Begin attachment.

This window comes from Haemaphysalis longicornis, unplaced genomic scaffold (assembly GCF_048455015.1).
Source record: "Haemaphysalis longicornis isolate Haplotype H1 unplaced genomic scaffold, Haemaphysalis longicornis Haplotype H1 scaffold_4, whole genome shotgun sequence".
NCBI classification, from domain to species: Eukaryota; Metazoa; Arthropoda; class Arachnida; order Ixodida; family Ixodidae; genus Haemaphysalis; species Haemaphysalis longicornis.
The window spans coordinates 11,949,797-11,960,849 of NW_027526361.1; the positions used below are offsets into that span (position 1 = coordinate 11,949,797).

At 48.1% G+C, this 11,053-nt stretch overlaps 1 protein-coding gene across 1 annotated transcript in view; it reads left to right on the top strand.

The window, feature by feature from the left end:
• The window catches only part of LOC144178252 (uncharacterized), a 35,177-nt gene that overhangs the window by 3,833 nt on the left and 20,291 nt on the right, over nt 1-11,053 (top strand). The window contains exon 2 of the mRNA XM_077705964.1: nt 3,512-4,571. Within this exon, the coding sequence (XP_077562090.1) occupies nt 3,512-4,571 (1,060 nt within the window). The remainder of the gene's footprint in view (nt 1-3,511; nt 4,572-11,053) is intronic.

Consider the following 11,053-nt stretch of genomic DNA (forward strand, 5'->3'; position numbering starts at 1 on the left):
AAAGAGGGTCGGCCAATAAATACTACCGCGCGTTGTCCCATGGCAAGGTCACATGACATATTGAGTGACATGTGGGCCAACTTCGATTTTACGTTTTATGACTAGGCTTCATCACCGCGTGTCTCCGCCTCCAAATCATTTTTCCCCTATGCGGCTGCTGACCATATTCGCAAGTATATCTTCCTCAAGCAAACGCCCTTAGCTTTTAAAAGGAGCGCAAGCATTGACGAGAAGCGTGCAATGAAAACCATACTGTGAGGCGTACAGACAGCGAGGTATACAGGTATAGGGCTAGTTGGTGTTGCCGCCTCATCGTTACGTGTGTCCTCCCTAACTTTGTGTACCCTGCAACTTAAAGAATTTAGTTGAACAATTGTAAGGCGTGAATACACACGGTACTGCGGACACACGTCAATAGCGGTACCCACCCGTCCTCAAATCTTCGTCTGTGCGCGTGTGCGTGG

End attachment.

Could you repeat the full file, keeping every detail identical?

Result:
This window comes from Haemaphysalis longicornis, unplaced genomic scaffold (assembly GCF_048455015.1).
Source record: "Haemaphysalis longicornis isolate Haplotype H1 unplaced genomic scaffold, Haemaphysalis longicornis Haplotype H1 scaffold_4, whole genome shotgun sequence".
NCBI classification, from domain to species: Eukaryota; Metazoa; Arthropoda; class Arachnida; order Ixodida; family Ixodidae; genus Haemaphysalis; species Haemaphysalis longicornis.
The window spans coordinates 11,949,797-11,960,849 of NW_027526361.1; the positions used below are offsets into that span (position 1 = coordinate 11,949,797).

At 48.1% G+C, this 11,053-nt stretch overlaps 1 protein-coding gene across 1 annotated transcript in view; it reads left to right on the top strand.

The window, feature by feature from the left end:
• The window catches only part of LOC144178252 (uncharacterized), a 35,177-nt gene that overhangs the window by 3,833 nt on the left and 20,291 nt on the right, over nt 1-11,053 (top strand). The window contains exon 2 of the mRNA XM_077705964.1: nt 3,512-4,571. Within this exon, the coding sequence (XP_077562090.1) occupies nt 3,512-4,571 (1,060 nt within the window). The remainder of the gene's footprint in view (nt 1-3,511; nt 4,572-11,053) is intronic.

Consider the following 11,053-nt stretch of genomic DNA (forward strand, 5'->3'; position numbering starts at 1 on the left):
AAAGAGGGTCGGCCAATAAATACTACCGCGCGTTGTCCCATGGCAAGGTCACATGACATATTGAGTGACATGTGGGCCAACTTCGATTTTACGTTTTATGACTAGGCTTCATCACCGCGTGTCTCCGCCTCCAAATCATTTTTCCCCTATGCGGCTGCTGACCATATTCGCAAGTATATCTTCCTCAAGCAAACGCCCTTAGCTTTTAAAAGGAGCGCAAGCATTGACGAGAAGCGTGCAATGAAAACCATACTGTGAGGCGTACAGACAGCGAGGTATACAGGTATAGGGCTAGTTGGTGTTGCCGCCTCATCGTTACGTGTGTCCTCCCTAACTTTGTGTACCCTGCAACTTAAAGAATTTAGTTGAACAATTGTAAGGCGTGAATACACACGGTACTGCGGACACACGTCAATAGCGGTACCCACCCGTCCTCAAATCTTCGTCTGTGCGCGTGTGCGTGG